Artificial intelligence will take over the world! Or so we’re told by the movies. We’re all doomed to become "house cats" if the machines so desire! Or so prominent experts like Elon Musk have warned.
Humbug, say Jeff Hawkins and Donna Dubinsky. On the latest episode of Recode Decode, hosted by Kara Swisher, the co-founders of Numenta (who previously co-founded Palm and Handspring) predicted AI will indeed drive technological advances for the rest of the century ... but they threw water on the idea that intelligent machines would behave as they do in popular fiction.
"There’s very smart people, whether it’s Elon Musk or Jeff Bezos or Bill Gates or Stephen Hawking, who have said, ‘Oh my gosh, this is really dangerous,’" Hawkins said. "You imagine these things becoming crazy and alive and taking over the world. It is so far from that, it is crazy. The current technology is not even on a road to true intelligence. It’s just not going to happen."
Dubinsky explained that a lot of what we call machine learning today isn’t learning in the traditional sense. Computers are being taught to recognize, for instance, pictures of cats by being shown millions of pictures that have already been labeled "cat."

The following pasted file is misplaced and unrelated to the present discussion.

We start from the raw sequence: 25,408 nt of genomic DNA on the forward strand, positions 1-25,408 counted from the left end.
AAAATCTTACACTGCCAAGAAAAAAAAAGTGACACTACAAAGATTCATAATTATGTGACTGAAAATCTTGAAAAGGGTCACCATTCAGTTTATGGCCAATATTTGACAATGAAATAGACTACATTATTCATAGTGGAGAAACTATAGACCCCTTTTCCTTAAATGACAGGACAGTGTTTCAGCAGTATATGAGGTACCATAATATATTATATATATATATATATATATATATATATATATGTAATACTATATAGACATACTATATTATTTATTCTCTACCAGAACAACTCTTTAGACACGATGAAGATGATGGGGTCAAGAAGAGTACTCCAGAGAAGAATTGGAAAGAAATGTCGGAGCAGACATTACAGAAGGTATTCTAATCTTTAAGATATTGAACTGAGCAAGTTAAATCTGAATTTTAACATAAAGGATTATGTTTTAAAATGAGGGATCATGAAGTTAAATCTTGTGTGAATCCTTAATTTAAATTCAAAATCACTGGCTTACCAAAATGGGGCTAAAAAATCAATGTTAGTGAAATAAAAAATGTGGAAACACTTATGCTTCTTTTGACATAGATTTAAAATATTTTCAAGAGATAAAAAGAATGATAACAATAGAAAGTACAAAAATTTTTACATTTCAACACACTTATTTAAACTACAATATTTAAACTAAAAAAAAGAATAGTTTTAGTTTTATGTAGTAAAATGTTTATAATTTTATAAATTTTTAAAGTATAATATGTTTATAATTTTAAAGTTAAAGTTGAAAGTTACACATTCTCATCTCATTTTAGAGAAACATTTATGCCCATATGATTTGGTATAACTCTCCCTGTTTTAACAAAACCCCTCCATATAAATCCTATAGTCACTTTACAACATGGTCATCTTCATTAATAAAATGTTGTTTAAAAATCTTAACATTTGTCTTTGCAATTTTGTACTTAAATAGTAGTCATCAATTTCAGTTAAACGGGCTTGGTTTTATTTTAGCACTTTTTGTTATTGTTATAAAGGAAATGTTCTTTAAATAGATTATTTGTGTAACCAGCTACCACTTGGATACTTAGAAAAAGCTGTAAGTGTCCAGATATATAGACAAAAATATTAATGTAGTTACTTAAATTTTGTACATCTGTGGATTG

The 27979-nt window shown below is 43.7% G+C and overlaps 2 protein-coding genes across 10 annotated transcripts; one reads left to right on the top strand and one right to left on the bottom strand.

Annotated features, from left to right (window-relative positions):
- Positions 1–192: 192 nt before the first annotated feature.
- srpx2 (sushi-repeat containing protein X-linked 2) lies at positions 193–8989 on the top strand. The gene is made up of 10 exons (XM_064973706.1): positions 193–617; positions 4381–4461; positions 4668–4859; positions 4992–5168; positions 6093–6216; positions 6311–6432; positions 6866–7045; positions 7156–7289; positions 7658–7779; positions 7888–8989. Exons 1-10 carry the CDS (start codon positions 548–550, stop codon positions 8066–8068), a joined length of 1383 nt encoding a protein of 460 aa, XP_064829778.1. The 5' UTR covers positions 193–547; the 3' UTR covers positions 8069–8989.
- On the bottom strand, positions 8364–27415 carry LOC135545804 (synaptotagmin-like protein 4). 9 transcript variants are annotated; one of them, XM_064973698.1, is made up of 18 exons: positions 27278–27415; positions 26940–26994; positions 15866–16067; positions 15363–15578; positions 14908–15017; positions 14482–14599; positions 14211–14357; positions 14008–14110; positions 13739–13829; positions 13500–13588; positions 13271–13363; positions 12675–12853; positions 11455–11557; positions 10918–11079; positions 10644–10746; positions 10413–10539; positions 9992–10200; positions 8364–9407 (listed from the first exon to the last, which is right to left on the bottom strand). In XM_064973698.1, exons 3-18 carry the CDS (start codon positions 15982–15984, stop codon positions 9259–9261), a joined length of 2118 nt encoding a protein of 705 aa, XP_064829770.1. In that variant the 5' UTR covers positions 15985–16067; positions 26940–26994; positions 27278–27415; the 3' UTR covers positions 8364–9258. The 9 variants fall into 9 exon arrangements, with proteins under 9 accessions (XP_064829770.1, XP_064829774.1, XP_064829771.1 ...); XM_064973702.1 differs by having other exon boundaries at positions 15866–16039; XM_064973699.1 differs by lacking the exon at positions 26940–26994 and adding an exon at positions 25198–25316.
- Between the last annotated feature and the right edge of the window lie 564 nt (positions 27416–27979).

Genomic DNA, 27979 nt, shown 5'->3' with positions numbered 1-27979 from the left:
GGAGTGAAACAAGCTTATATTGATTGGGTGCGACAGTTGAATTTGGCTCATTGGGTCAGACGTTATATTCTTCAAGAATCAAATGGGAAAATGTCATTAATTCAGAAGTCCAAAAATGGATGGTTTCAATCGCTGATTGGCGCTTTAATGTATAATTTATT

However, Numenta claims that it is trying to develop artificial intelligence that thinks the way a human does ... to a point.
"This is a generalized approach," Dubinsky said. "It’s about a learning machine. Your child is born and its brain doesn’t have stuff in it. It learns from what it’s exposed to."
Hawkins stressed that Numenta is specifically trying to reverse engineer only part of the human brain: The neocortex, which is what lets us learn and create a model of the world based on our environments and experiences. The company is officially uninterested in engineering the 25 percent of the brain that controls emotions like anger.
"We didn't evolve to do mathematics, but our brains can do it," he said. "Imagine you could build a brain that’s a million times faster than a human, never gets tired, and it’s tuned to be a mathematician. We could advance mathematical theories extremely rapidly."
"This machine doesn’t want to eat, it doesn’t want to have sex, it’s not jealous that you got the tuna sandwich," Hawkins added. "That’s the kind of thing we can look forward to: Machines that are brilliant and smart."
On the new podcast, Dubinsky and Hawkins also discussed their history as entrepreneurial partners dating back to the early 1990s, the biggest challenges currently facing machine intelligence and why you shouldn’t listen to tech pundits who won’t shut up about mobile.
"I find it very amusing when people now say, ‘The future is mobile!’" Dubinsky said. "No, no, no. Seeing that the future was mobile 20 years before it happened is the hard part. Seeing that the future is mobile once you’re in the midst of it, that’s not the future any more."
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This article originally appeared on Recode.net.